In Runt, my novel in which the characters are members of a wolf pack, animals die, too, and the deaths are affecting.  The difference, however, is that I entered the story knowing some death must occur if I intended to represent accurately the reality of the wolves’ lives.  And as with any other strong action, to be effective—to be drama rather than melodrama—the plot moment must rise out of the necessity of the characters, not be imposed from on high.

But what about the picture-book lamb that goes out into the world and gets lost from his mother, the story I demanded be read to me again and again and again when I was a preschooler?  Or the baby hippo who is separated from his pod during a tsunami and ends up bonding with a giant male tortoise, his real-life story presented in my picture book, A Mama for 8_26KittenOwen?  Or what about another of my picture books, If You Were Born a Kitten, in which I lead up to a presentation of a child’s birth through first depicting the births of various animals?  How does the animal nature of the characters impact us as readers?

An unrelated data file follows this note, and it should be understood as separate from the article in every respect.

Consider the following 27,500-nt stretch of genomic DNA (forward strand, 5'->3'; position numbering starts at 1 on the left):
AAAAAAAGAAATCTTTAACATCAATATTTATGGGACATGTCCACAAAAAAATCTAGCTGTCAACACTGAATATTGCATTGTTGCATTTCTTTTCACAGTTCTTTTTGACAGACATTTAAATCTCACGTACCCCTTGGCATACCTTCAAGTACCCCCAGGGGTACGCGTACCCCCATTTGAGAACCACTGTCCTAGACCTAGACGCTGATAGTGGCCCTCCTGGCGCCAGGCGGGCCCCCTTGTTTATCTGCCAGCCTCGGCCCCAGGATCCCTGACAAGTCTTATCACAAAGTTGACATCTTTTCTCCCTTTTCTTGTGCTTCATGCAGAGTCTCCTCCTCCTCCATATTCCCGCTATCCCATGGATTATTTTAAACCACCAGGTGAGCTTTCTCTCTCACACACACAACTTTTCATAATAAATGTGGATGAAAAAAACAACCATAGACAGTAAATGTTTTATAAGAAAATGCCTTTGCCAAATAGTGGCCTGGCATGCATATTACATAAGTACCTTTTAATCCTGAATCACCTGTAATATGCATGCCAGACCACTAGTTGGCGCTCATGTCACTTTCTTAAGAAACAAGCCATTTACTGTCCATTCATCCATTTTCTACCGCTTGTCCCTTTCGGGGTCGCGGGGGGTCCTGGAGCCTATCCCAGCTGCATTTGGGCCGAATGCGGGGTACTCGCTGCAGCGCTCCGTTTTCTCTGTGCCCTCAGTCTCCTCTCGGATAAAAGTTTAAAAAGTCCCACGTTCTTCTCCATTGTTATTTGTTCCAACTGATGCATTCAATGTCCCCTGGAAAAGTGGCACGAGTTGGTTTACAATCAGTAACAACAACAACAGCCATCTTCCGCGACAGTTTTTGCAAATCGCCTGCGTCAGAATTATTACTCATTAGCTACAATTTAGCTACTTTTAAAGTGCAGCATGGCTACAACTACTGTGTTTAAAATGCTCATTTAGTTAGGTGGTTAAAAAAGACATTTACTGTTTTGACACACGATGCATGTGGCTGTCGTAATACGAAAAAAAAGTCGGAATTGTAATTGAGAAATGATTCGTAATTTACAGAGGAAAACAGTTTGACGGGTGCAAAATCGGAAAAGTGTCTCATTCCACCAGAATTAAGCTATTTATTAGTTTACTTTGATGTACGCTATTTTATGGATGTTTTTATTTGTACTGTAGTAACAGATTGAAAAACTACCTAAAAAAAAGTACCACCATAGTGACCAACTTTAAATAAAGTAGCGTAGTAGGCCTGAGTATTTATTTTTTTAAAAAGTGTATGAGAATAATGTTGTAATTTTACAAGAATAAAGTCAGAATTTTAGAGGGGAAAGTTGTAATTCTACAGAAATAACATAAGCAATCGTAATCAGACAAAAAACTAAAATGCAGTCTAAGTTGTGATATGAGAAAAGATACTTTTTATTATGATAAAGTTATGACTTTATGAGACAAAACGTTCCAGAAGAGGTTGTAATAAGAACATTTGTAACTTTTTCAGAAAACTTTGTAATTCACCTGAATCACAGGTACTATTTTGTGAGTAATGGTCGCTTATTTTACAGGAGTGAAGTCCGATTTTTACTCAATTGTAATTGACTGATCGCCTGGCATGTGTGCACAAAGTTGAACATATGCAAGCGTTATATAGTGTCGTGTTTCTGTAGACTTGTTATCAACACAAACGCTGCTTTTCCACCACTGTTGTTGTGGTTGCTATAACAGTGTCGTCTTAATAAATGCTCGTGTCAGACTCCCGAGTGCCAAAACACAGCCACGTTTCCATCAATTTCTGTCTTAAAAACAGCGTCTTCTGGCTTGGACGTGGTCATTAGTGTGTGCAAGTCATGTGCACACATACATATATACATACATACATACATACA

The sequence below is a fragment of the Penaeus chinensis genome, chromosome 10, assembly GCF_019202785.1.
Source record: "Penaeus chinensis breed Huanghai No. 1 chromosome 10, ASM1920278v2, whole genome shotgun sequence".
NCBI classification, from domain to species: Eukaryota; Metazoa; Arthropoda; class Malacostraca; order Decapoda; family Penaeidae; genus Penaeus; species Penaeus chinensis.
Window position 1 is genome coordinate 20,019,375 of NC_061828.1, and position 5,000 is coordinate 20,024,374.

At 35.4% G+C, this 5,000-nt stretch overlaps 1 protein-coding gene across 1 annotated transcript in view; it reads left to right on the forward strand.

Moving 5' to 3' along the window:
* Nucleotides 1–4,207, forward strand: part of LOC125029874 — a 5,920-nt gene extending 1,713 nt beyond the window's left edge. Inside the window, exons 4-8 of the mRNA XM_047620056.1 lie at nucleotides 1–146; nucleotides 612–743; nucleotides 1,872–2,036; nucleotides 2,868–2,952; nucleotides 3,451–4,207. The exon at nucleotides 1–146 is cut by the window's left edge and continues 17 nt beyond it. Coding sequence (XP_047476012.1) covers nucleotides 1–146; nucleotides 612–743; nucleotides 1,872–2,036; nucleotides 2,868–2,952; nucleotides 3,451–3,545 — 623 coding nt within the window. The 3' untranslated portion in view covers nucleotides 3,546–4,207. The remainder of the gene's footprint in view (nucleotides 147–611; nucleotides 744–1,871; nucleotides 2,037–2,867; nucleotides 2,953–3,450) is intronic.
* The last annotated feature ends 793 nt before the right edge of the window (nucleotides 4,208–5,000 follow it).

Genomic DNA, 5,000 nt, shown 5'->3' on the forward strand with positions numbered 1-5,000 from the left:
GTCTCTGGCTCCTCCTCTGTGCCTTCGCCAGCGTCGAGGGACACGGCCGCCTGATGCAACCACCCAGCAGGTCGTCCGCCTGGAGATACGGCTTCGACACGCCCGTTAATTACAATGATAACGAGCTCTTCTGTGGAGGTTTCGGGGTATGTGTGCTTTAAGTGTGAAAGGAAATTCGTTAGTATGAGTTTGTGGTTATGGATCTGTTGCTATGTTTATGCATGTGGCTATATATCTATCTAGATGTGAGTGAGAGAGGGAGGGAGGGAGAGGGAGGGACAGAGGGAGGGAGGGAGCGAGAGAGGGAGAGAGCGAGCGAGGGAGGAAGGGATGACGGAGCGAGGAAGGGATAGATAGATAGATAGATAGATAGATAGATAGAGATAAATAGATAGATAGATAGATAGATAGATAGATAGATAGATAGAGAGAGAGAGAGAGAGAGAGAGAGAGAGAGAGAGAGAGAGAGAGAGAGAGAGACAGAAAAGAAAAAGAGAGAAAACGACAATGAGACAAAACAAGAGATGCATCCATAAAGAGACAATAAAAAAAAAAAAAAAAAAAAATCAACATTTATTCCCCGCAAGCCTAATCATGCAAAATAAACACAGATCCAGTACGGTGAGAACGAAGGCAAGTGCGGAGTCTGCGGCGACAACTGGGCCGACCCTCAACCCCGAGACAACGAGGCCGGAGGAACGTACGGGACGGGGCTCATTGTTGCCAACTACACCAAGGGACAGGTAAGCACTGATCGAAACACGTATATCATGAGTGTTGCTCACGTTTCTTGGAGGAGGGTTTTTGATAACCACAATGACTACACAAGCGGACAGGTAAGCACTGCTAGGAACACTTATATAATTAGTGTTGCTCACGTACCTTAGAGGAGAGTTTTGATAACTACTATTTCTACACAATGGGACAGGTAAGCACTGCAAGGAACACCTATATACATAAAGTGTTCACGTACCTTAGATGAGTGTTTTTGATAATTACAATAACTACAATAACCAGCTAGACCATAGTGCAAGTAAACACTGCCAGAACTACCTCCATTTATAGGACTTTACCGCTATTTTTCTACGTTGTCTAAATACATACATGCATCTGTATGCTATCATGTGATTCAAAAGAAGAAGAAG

Animals, the living ones as well as those that rise off the page, seem to call forth a purity of response from us.  They capture our whole hearts:  Jane Goodall’s chimps, the dog who lies at my feet as I write this, the little cat mother in my verse novel, Little Cat’s Luck.  They all touch into the most tender, the most human part of ourselves.

And because they are so fully themselves, we become more fully who we are capable of being, caring, generous, grateful.

Blessed to share our planet—and our stories—with other species.

Originally published in Bookology magazine, November 2015

Second Time Around . . . the Novel in Verse

little-dogThe first time I wrote a novel in verse, Little Dog, Lost, I felt as though I had just stepped onto the moon. After forty years of writing and publishing, I was doing something entirely new . . . for me. In fact, I was doing something I had disapproved of in times past. “Poetry novels,” I had been known to expound, with my nose pointed rather high, “are too often neither. They aren’t poetry and they don’t work as novels.”